“Well,” said Val, “he didn’t have a blood nose until I heard the story.”

Some of the men carried Jim to the docs, and Val talked to the bastard who Jim had shot, and who was dying.  He told Val that Obed Beardsley had led him astray from his mother’s teachings, and he hoped to make amends so’s he could enter the Kingdom of Heaven.  So he ratted out his partner.  He said Beardsley would head straight on for Millertown.  That was where his fancy woman lived and was holding his share of the last few jobs they’d done.  From there they’d disappear into the mountains, or Mexico.

Val had nixed a posse, wanting to travel hard and fast, and being after only one man.  He’d left orders for a wire to be sent to Green River letting him know how Jim was.  Jim’s wife Della was with Jim when he left.


Murdoch insisted that Val borrow any horse he wanted.  He chose a buckskin mare which I knew would have the stamina he’d want from her.  Cip was away, so Murdoch got old Basilio to advise Val on the backways and shortcuts he could take on the way to Millertown.  Maria made Val sit down and eat a hot meal with us while she got provisions ready for him.  Me and Scott saddled the mare and packed his saddle bags.  I helped myself to a bottle of tequila and shoved that in as well.

Val came out still drinking coffee from his cup.  He handed the empty to Scott and thanked us all as he mounted.  The mare skittered around some but he cirlcled her tight and settled her down.

“Beardsley don’t know that I got his measure, so who knows how long he’ll take gettin’ to Millertown.  I hope to get there even before he does, but it could be some time before I get back.”

He looked at me and grinned. 

“After you done your evening chores Juanito, why’nt you sit and write a letter to Jim.  He’d like it fine, and you could do with the spellin’ practice.”

Before I could give him a mouthful of sass he called ‘Adios’ and headed out, pushing the mare to a gallop which Murdoch weren’t about to grouse about.  Pa dropped a hand on my shoulder and squeezed.

“The Sheriff has the right idea Johnny.”

“He’s only the sheriff in Bluffs Crossing Murdoch.  Didn’t you see he weren’t wearin’ his badge.’

“Damn!  You’re right!”  said Scott.

Murdoch’s comforting squeeze tightened again on my shoulder.

“I noticed, Son.  Come inside.”


I sat at Murdoch’s desk labouring over a sheet of paper.  Scott and Murdoch had played a game of chess and now both had their heads buried in books.  Scott was reading one about a fella who fought in the American Revolution, and Murdoch was reading about hard times, he said.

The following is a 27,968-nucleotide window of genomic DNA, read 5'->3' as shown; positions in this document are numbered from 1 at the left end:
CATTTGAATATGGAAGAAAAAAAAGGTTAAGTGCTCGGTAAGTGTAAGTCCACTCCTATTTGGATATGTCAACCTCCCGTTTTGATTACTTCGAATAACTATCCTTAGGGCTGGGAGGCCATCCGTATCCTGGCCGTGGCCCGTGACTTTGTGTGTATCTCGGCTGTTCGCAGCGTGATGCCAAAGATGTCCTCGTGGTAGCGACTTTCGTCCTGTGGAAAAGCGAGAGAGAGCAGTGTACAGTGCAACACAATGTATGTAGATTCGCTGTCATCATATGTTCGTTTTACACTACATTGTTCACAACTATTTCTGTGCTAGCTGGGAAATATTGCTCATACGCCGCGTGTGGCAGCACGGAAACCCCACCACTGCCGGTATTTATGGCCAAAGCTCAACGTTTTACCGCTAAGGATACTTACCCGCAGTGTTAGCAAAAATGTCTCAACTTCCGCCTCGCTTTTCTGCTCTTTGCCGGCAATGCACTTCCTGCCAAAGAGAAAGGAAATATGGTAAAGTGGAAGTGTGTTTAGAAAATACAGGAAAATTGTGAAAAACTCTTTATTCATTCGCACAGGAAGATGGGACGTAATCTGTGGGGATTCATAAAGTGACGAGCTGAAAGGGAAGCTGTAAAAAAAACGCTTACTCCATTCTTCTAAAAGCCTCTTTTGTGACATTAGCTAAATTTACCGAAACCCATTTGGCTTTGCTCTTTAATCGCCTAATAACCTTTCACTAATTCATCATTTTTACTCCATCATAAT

They thought I was doing what Val had said I should, writing to Jim.  What I was doing was writing a note to Pa telling him not to be mad but that Val was not as fast a gun as I was, and that I would be real careful and be back home before they knew it.

When Pa looked over at me I pretended I didn’t notice, and I made a bit of a show of opening the huge dictionary next to my elbow, and pretending to look up a word.  I should look up ‘hoodwinked’ I’d thought. 

 I’d felt a shave guilty, but I couldn’t see how I could just go about my new soft life while Val was out there trailin’ a no-account varlet.  If I hadn’tve known what he was doing it would be different.

But I did know, and even though I also knew Murdoch would skin me alive when I got back, I had to go help Val.


When I’d said I was going on up to bed, Murdoch had said Burke was goin’ in to town next day so did I want him to post my letter.  Cagey and deceitful, I’d said that I planned to finish the letter the next night.  That was ‘cause I knew Murdoch didn’t always trust me to do what he thought was the right thing, on account of I often didn’t.  So that was a ploy to make him relax, which it did.  So I got away that night without any trouble at all.  I moved through the house like a ghost, crammed my saddle bags full of food, and left my note on the kitchen table, under Pa’s coffee cup.

I’d listened hard to old Basilio’s advice to Val, and after walking Pancho quiet the rest of that night, all through the next day I found what I thought I would – the evidence of Val’s passing.  I’d made a cold camp the next night, sure I would catch Val up sometime next morning.  I did, but like another time when I’d followed Scott sneaky like, I hung right back, wanting to be far enough away from Lancer that Val would be uneasy sending me back all alone.  It griped me down to my gizzards that none of these older people in my life just didn’t seem to believe that I could travel from Mexico to Canada and back, and never need anyone to mind me.  But times like this it played into my hands.


That third night I waited till Val had set up camp and had his first mug of coffee before I hallooed the camp.

He rose slowly, but his gun was in his hand fast.

“It’s me, Val.  Johnny.”

Val kept his gun in his hand until I stepped forward into the circle of firelight.  He still had his hat on so his face was in shadow, but only for a moment.

He pushed his hat back with the barrel of his gun and then holstered the Colt.  I only had a moment to see how furious he looked before he swept his hat off and came at me and started to belt me back and forth with it.

“Christamighty!  I cain’t hardly believe it!  What in hell’s name are you doing here?  What’d we agree about you runnin’ off from home?  Why you blasted, wrong-headed damn-“